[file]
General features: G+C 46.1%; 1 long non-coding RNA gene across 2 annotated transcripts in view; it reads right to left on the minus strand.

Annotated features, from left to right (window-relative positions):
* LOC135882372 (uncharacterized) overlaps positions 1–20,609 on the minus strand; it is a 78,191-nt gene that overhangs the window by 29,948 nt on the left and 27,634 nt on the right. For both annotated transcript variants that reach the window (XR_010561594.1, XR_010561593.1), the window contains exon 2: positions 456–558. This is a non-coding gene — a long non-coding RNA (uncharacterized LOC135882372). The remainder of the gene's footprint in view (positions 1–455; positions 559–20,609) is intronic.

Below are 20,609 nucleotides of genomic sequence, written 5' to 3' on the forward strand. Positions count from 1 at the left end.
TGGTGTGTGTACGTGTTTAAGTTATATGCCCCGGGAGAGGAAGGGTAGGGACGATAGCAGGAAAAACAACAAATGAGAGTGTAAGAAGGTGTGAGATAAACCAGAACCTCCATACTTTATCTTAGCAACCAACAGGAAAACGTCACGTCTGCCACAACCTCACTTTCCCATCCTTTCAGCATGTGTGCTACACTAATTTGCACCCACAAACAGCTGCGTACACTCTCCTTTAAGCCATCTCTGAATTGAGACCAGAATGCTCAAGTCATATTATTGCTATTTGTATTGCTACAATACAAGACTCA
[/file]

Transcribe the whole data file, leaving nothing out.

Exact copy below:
General features: G+C 46.1%; 1 long non-coding RNA gene across 2 annotated transcripts in view; it reads right to left on the minus strand.

Annotated features, from left to right (window-relative positions):
* LOC135882372 (uncharacterized) overlaps positions 1–20,609 on the minus strand; it is a 78,191-nt gene that overhangs the window by 29,948 nt on the left and 27,634 nt on the right. For both annotated transcript variants that reach the window (XR_010561594.1, XR_010561593.1), the window contains exon 2: positions 456–558. This is a non-coding gene — a long non-coding RNA (uncharacterized LOC135882372). The remainder of the gene's footprint in view (positions 1–455; positions 559–20,609) is intronic.

Below are 20,609 nucleotides of genomic sequence, written 5' to 3' on the forward strand. Positions count from 1 at the left end.
TGGTGTGTGTACGTGTTTAAGTTATATGCCCCGGGAGAGGAAGGGTAGGGACGATAGCAGGAAAAACAACAAATGAGAGTGTAAGAAGGTGTGAGATAAACCAGAACCTCCATACTTTATCTTAGCAACCAACAGGAAAACGTCACGTCTGCCACAACCTCACTTTCCCATCCTTTCAGCATGTGTGCTACACTAATTTGCACCCACAAACAGCTGCGTACACTCTCCTTTAAGCCATCTCTGAATTGAGACCAGAATGCTCAAGTCATATTATTGCTATTTGTATTGCTACAATACAAGACTCA